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Skeletal Muscle Tissue

Date post: 13-Jan-2016
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Skeletal Muscle Tissue. Skeletal Muscle Tissue Arrangement. Myofibrils – contractile elements of muscle tissue. Skeletal Muscle Cont. Muscle fiber – Muscle cell; composed of several myofibrils. Skeletal Muscle Cont. - PowerPoint PPT Presentation
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Skeletal Muscle Skeletal Muscle Tissue Tissue
  • Skeletal Muscle Tissue

  • Skeletal Muscle Tissue ArrangementMyofibrils contractile elements of muscle tissue

  • Skeletal Muscle Cont.Muscle fiber Muscle cell; composed of several myofibrils

  • Skeletal Muscle Cont.Each muscle fiber is surrounded by a thin sheath of areolar connective tissue called endomysium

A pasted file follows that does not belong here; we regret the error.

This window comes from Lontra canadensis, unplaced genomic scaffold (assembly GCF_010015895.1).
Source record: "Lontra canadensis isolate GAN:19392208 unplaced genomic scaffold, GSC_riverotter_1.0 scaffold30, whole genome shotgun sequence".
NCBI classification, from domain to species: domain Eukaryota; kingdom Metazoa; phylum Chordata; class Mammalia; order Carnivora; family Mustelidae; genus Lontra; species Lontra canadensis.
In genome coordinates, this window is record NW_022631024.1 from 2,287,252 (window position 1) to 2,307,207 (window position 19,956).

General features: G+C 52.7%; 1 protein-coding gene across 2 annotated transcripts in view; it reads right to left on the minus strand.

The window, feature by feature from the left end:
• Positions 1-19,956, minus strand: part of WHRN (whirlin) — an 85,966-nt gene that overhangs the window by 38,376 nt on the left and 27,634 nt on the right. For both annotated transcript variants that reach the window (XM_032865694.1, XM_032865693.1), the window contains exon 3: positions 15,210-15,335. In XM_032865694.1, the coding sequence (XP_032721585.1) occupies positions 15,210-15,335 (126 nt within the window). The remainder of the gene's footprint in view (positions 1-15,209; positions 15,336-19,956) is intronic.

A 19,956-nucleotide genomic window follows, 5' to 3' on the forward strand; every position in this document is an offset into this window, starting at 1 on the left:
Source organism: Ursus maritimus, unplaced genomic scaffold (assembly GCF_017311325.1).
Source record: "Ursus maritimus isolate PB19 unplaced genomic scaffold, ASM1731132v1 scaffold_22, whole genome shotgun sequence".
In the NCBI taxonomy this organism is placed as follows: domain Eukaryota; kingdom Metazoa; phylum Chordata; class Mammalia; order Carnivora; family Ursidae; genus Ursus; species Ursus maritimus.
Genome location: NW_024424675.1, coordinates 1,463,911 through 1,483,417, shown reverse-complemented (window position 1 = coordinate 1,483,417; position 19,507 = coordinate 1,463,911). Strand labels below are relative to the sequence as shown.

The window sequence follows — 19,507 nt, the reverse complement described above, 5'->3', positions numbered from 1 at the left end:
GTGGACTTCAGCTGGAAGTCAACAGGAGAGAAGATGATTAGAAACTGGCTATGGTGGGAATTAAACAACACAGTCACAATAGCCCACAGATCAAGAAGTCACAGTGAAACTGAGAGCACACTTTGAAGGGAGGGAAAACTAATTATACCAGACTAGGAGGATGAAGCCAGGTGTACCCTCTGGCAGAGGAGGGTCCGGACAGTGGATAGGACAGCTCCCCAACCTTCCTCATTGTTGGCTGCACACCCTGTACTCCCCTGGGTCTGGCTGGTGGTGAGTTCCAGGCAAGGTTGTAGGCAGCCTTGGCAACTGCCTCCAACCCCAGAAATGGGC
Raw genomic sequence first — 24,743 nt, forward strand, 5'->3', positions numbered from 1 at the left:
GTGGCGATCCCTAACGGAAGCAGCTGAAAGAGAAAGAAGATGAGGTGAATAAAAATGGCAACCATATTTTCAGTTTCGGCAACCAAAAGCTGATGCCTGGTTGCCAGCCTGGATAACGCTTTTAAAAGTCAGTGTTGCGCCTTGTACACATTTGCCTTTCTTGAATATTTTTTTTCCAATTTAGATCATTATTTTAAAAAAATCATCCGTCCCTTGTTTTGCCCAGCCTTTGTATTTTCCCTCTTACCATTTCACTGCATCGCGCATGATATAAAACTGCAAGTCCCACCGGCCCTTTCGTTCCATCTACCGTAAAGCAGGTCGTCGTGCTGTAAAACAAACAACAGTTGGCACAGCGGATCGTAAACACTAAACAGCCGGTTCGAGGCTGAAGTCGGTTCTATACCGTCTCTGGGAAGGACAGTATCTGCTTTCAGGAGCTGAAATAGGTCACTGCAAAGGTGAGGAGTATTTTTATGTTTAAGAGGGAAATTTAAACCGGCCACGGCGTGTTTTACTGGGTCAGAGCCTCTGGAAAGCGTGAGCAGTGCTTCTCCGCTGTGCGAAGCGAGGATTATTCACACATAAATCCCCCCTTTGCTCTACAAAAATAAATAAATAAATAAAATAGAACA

• Muscle Tissue Cont.Fascicles A bundle of muscle fibers. There are usually between 10 to 100 muscle fibers in a fascicle.

  • Muscle Tissue Cont.Each fascicle is surrounded by a layer of dense irregular connective tissue called perimysium

  • Muscle Tissue Cont.Whole muscle made up of several fascicles

  • Muscle Tissue Cont.The whole muscle is surrounded by a dense irregular connective tissue called epimysium

  • Muscle TissueAll three connective tissues (endomysium, perimysium, epimysium) extend beyond the muscle fiber to form a tendon.

  • Muscle TissueTendon Composed of dense regular connective tissue that attaches muscle to the periosteum of the bone

  • General Features of Skeletal MuscleStriated

  • General Features of Skeletal MuscleVoluntary